Bright and early we packed up on Sunday morning and left after another lovely breakfast put on by our hosts. We drove on tiny back roads through to Mont St Michel, which loomed up out of the mist as we approached through cornfields and hamlets.

How do you describe the experience of a place like that? Built sheer from its base on a rock in the sea, it is a functional town, even if overpopulated with tourists. Soaring halls stacked atop one another culminate in a high church with an angel on its tall spire - Michael, for whom the place is named. We ate Galette Normande (crepe with ham and potato) for lunch in a glassed restaurant overlooking the tidal flats and returned to the bus via the ramparts. A bit more time could have been spent here as there were museums and gardens to see.

Pics: Cloister garden high atop the Mont, with tidal flats and salt plains beyond; and me on the ramparts

< View from the ballroom of Château Chenonceau, which spans the river Cher

We then commenced the four hour trip to Tours, again mostly on back roads which made some of the girls feel sick, but we did see a lot of pretty little villages, each with their church in the middle. Once in Tours we took a brief walk at the riverbank before eating at a little restaurant around the corner, in the heart of the old part of town. Feta quiche, steak with stuffed baked potato, and apple and rhubarb tart. Back at the hostel everyone was complaining about the sanitary facilities and overnight the locale did prove to be quite noisy.

In the morning a very tired bunch drizzled in to breakfast and we set off afterwards for Azay le Rideau, the first of our castles for today. It is a country manor set in a lake, complete with fairytale turrets and loggias. The second castle was Chambord, which we only looked at from outside - the best view apparently. We didn't get to see very much as we only stopped for a few minutes and everyone was hungry and keen to get to the next stop where we were to eat - Clos Luce, where Maestro Leonardo lived. This proved to be one of the best visits of the day, as the house and gardens gave many insights into the character of Leonardo. All around the rooms were framed quotes from him in French, and the girls went around dechiphering them with great gusto. Prior to the visit we ate on the terrace overlooking the city and chateau of Amboise: mushroom omelettes and then I ate my first French crepe of this trip: with almonds and chocolate.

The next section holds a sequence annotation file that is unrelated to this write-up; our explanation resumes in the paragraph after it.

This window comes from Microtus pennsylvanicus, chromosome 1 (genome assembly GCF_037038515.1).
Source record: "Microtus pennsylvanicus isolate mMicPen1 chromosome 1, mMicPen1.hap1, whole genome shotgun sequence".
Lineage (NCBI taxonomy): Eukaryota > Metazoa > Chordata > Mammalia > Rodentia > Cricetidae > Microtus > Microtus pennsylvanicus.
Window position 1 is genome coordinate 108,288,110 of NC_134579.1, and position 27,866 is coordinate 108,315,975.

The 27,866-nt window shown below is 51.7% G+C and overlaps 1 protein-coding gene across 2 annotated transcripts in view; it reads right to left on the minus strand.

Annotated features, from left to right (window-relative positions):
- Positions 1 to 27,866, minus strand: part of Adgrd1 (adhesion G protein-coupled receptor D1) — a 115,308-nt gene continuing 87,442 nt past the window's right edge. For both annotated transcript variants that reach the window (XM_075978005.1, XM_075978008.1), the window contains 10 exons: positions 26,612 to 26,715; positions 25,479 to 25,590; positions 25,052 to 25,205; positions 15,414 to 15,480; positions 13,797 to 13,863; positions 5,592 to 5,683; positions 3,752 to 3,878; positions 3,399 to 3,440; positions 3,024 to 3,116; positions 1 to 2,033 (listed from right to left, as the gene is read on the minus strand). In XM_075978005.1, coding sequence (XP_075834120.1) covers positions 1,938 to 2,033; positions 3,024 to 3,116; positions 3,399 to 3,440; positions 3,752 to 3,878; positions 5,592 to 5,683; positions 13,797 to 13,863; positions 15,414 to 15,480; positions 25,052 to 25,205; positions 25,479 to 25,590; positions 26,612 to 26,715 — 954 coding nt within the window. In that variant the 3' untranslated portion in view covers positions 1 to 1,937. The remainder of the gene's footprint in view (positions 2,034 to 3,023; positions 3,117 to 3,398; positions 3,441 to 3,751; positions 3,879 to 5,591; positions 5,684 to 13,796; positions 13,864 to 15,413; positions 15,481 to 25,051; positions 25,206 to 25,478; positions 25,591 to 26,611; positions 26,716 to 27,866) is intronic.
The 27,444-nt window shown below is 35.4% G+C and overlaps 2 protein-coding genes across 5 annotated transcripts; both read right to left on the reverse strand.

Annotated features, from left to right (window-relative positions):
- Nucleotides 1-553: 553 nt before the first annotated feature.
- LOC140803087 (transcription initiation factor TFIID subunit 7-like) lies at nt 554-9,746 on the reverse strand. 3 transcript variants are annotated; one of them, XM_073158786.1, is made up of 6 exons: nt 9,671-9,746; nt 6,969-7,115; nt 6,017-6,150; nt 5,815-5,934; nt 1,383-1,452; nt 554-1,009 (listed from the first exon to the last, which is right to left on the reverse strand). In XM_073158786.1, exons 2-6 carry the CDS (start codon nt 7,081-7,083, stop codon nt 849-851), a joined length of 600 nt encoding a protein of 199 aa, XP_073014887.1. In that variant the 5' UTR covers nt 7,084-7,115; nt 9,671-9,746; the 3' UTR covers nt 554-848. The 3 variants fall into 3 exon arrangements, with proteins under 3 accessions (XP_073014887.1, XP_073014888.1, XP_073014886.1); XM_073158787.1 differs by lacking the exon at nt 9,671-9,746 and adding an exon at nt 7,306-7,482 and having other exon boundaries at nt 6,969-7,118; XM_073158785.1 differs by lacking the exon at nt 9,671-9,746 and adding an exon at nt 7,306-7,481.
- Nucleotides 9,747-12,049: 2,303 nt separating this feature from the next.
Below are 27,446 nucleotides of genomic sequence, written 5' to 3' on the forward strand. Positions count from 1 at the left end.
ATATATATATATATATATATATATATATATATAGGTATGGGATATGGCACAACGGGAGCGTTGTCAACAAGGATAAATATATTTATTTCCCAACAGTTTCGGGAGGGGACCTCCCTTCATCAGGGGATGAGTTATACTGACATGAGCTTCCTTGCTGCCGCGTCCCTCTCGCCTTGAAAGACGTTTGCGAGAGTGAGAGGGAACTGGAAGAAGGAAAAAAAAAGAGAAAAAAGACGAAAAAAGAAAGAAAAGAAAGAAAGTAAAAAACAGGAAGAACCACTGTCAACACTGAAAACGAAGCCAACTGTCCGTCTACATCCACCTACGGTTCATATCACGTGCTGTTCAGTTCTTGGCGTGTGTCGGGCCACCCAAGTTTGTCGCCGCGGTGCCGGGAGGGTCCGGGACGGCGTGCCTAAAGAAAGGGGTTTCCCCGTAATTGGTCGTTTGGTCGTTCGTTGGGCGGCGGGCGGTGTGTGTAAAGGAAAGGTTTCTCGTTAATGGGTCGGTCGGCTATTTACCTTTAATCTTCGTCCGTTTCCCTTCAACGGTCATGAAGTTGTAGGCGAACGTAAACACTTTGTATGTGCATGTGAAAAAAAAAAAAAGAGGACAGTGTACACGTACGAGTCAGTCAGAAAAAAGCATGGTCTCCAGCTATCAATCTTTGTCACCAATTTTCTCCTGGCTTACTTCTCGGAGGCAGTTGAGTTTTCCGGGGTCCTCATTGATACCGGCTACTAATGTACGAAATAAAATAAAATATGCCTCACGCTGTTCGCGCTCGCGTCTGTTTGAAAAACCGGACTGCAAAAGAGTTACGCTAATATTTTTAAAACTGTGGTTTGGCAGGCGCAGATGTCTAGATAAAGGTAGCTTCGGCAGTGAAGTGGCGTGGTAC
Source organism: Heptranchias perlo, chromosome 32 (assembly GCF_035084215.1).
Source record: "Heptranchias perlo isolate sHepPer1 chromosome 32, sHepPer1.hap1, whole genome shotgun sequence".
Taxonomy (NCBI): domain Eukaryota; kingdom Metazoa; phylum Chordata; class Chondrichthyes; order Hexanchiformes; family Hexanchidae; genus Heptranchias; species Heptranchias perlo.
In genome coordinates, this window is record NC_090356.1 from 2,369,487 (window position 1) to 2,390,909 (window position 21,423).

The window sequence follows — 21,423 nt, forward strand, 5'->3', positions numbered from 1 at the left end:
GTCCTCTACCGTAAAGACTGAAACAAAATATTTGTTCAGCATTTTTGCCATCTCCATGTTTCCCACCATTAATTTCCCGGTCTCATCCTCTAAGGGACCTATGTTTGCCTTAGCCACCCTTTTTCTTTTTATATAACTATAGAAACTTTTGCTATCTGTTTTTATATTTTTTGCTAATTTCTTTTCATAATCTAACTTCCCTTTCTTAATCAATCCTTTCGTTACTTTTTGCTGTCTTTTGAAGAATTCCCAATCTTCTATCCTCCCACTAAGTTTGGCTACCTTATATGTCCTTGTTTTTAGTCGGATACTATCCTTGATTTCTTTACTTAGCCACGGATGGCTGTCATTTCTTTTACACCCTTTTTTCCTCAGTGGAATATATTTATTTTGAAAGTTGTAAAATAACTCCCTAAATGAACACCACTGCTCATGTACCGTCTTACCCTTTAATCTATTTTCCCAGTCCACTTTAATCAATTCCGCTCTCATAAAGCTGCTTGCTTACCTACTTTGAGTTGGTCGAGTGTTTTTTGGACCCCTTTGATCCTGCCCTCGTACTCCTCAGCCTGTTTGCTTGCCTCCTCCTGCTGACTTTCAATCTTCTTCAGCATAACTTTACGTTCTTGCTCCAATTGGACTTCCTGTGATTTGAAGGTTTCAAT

Amboise and Blois both looked like pleasant towns worth a visit on another day, but we could only pass through this time. Along the road we passed a tractor with a deep trailer full of ripe grapes, losing red grapejuice through the cracks at a rate of litres per second. The sun grew hot as we drove on to Chenonceau, the palace that spans the river Cher with its ballroom. As we prepared to leave, a hot air balloon with a huge basket took off from behind one of the buildings belonging to the castle. The drive back to Tours included a short stop at a supermarket so everyone could buy munchies for the long bus trip tomorrow. In the countryside we spied several different carloads of people enjoying a roadside picnic, complete with tablecloths and wine.

Next day from the bus we viewed hazy horizons as they became first rolling hills, then sharp inclines and valleys and cliffs. Here and there, tantalising glimpses: a thatched shed tucked into a tree-line, baby goats in a field, a stone wall covered in moss, and high viaducts over forested valleys. Interestingly, these valleys mostly have flat grass at the bottom rather than streams as I would expect.

On the approach to Rocamadour we had to take a narrow road in the side of the cliff because it seemed the only way in. Part of it was even a tunnel, hewn in rock and only just big enough for the bus to get through.

In Rocamadour we went up as far as the churches and grabbed a sandwich and ice cream, but not in that order. Peering straight up or straight down for such heights is pretty amazing, especially from the church terrace where the cliff hangs over above you and the birds are always circling.

Saturday, 19 September 2009

Tour de France: Rouen and Bayeux

We landed in Paris at around 7 in the morning and waited a rather long time for the baggage, normal I suppose for a huge plane like that. I photographed the terminal's interior escalators until finally everything was gathered and we were able to head for our bus. It was much bigger than we had been told, so that we could spread out as we wanted.

The drive to Rouen began with excitement as we caught glimpses of La Grande Arche while leaving Paris. In Rouen, after some initial disorientation, we wandered through typical tiny streets and huge cathedrals. We ate fresh bread with lettuce and cheese, then had to head back to the bus.

Pics: Café in Rouen; Rouen cathedral; old houses in Rouen